Q for Quandary: Did you ask who is leading social CRM?


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As I prepare myself for the long haul flight from BLR to SFO via DXB tonight & procrastinate on the packing I am catching up on a few ‘news’ articles rather than ‘blog’ posts on Social CRM from my usual firehose consisting of RSS feeds of known sources, twitter mentions & google alerts. As I keep reading them I cannot help going back to my own interactions with various VPs from Fortune 500 companies around the globe w.r.t. “using social media for their business” and correlating what I am reading from the firehose.

The biggest news is that Gartner predicts that Social CRM will be a $1 billion market by 2013. IIRC, thats a revision of their earlier stand of the market achieving that size by 2011. Can’t be sure, drinking a lot from the digital firehose can make you delusional.

OTOH the zeitgeist of the blogosphere is asking existential questions about the ‘Social CRM’ tools. Ranging from it does not exist but a need does to calling it an oxymoron, the discussions on the blog IMHO provide a fair picture of the frustrations with the current crop of tools emerging in the marketplace claiming to be Social CRM.

And then the claims of certain Fortune 500 doing a great job at social CRM. Incidentally the Global IT heads of those same companies are in the process of consolidating various tools that the different brands & functions within these organizations are using on their own – thanks to the SaaS based applications that they have been using for quite some considerable time now without the involvement of the IT.

These Social CRM poster child practitioner companies are the case studies that act as the justification/corraboration for many other social CRM enthusiasts in other practitioner companies; but these poster children have created a different set of problems for themselves – creating yet another set of data silos.

They use predominantly these categories of social software – social media listening tools (monitoring + analytics + response/workflow), community platforms, twitter/facebook/linkedin dashboards. A few of them integrate with existing CRM systems like the Salesforce.com, MS Dynamics, SugarCRM using their integrators to social media/networking sites, but the majority of them do not integrate at all.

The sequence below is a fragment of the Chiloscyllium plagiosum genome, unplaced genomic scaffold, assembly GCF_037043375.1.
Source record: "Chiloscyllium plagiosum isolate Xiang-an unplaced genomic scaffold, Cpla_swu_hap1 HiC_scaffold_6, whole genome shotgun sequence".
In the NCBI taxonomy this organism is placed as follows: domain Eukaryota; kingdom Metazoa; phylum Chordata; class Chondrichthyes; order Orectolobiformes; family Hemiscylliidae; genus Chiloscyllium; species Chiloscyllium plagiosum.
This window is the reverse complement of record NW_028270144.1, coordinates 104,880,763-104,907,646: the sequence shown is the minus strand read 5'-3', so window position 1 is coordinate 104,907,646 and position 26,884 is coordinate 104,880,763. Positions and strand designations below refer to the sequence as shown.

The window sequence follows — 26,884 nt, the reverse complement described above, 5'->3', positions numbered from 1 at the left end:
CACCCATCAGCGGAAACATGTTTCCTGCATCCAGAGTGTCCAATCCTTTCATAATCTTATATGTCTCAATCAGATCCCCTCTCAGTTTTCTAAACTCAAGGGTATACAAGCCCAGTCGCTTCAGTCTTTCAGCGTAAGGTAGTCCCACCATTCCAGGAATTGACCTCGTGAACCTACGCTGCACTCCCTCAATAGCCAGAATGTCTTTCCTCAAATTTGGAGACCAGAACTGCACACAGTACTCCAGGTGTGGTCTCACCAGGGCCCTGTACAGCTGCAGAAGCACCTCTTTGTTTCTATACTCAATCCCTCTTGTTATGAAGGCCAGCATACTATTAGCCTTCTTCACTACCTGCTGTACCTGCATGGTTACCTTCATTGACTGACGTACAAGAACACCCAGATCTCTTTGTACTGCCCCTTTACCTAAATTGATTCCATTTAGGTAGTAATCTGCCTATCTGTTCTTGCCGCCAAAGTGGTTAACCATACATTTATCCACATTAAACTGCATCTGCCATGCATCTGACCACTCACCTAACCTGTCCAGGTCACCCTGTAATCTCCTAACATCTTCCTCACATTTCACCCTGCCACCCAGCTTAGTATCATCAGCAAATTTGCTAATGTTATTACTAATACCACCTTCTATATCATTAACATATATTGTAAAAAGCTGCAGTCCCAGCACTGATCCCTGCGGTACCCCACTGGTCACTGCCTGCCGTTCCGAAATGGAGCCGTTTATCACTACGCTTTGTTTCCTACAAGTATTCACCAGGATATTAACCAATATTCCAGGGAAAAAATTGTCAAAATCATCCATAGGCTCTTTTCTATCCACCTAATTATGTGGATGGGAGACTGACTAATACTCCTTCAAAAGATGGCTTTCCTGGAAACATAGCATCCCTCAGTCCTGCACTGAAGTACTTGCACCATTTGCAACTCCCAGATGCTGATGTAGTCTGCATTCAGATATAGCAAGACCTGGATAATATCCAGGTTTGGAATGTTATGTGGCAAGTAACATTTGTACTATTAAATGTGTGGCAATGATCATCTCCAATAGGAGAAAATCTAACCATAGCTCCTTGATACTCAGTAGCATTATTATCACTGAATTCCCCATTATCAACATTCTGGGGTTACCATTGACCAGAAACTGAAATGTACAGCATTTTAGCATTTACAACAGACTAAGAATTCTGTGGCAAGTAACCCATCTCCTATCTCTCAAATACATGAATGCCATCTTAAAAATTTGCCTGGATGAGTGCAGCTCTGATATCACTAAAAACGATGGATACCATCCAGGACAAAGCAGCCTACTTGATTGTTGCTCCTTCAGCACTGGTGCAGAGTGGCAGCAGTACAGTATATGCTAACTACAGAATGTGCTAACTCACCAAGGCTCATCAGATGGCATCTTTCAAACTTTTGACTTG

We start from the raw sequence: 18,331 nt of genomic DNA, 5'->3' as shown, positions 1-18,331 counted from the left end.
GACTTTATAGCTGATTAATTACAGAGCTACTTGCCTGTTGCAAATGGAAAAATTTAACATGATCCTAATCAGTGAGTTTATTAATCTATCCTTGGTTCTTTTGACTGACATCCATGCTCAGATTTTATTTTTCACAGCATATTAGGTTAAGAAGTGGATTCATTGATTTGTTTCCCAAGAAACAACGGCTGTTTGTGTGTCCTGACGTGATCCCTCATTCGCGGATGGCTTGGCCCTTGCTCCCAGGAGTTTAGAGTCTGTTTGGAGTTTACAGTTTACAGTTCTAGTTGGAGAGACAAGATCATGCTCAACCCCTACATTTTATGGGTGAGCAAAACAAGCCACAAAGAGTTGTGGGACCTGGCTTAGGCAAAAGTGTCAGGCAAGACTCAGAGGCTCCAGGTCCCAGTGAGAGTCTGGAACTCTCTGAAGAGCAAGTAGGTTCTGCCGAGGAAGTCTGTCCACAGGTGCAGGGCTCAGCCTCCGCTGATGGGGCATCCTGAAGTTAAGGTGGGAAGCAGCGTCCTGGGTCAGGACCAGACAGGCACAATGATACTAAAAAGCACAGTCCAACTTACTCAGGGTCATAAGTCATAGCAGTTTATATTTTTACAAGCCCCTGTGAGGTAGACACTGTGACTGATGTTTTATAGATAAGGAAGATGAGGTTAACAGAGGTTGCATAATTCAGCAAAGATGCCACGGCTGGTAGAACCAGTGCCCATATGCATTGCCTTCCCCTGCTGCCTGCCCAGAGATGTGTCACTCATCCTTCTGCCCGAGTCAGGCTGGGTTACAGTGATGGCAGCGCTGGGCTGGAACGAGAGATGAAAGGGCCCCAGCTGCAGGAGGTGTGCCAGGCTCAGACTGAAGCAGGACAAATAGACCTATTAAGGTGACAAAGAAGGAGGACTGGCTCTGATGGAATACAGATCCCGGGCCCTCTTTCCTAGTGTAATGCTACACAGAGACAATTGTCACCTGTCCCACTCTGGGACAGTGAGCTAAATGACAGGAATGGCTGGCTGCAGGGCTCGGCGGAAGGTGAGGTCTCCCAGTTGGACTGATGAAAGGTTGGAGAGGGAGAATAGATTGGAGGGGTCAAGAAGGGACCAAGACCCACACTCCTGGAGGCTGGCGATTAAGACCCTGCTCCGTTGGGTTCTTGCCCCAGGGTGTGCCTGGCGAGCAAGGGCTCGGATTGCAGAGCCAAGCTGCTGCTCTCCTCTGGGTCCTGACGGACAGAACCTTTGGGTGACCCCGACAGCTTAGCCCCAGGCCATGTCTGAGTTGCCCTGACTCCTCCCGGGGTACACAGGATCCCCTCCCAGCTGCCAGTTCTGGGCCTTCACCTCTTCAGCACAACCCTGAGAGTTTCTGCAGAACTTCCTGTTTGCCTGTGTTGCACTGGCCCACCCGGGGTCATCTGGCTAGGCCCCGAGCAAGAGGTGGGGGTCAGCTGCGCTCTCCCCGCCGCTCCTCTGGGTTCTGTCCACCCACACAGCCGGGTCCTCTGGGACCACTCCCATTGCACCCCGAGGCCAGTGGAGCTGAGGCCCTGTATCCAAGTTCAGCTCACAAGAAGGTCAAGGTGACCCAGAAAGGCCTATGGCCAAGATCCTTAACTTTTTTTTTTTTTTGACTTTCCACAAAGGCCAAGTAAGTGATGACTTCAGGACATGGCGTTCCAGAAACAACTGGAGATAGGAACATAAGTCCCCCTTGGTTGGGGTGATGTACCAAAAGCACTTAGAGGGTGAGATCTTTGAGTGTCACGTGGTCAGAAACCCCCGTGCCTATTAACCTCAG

Yes, there is a need for social CRM solution, but none exists though the components are available. I drew a high level architecture diagram a little less than two years ago with what was potentially possible back then with the various components available. Its still valid, may be lacks a few components. But it doesn’t exist as the integrated solution I thought it would be.

So, social CRM is an oxymoron if you consider the tools that claim to be so. None of the tools are there yet. But social CRM the concept, thats not an oxymoron. The name given might be different, the definitions used might vary, but the core philosophy is still valid yet rarely existent.

One positive trend I see from the buy side of this market is worth leapfrogging by other practitioners who want to get started: business groups have been using social software without involving the central IT (thanks to availability as web applications) & now IT is being asked to address the potential issues surrounding data integration, security, scalability, privacy, compliance, etc.

There are two corollaries IMHO – consolidation in the vendor space is inevitable; consulting & systems integration firms have a low hanging fruit of being able to integrate the various components. From the C&SI perspective (I am one), it is beneficial to build integrators & solution accelerators; but could lead to, as I keep reminding my team members, conflicts of interest while suggesting solutions to the practitioners. This is pretty daunting scenario for the buy side – how do I know if this company will stay afloat (so I will get longer usage time & support for the tool) and how do I decide on how to integrate the components (until a time a suite is available)?

As ever, understanding the vision of the software vendors and the C&SI is important – not the stated ones, but the real ones. Difficult to get to that, but with almost everybody engaging on the social media & putting out their thoughts out, it would give you a glimpse of their belief system, which would potentially help you understand their behaviors.

Whether you are a buyer, product vendor, service provider (C&SI) or analyst – a quandary exists for each one of you but its not “Who is leading Social CRM?” (a great post by the way, though the title did put me off; but thats just me).

Now let me decide if I should pack those home made heat & eat stuff in my luggage & check the bags in or avoid the long wait at the baggage carousel & the customs questions about the agricultural products – a very existential quandary for me when I have to go to the US; having lived on mostly vegetarian fare, I cant digest very well the grease in the food there. Mea Culpa!

Republished with author's permission from original post.

Prem Kumar Aparanji
SCRM Evangelist @ Cognizant. Additional knowledge in BPM, QA, Innovations, Solutions, Offshoring from previous roles as developer, tester, consultant, manager. Interested in FLOSS, Social Media, Social Networks & Rice Writing. Love SF&F books. Blessed with a loving wife & a curious kid. :)


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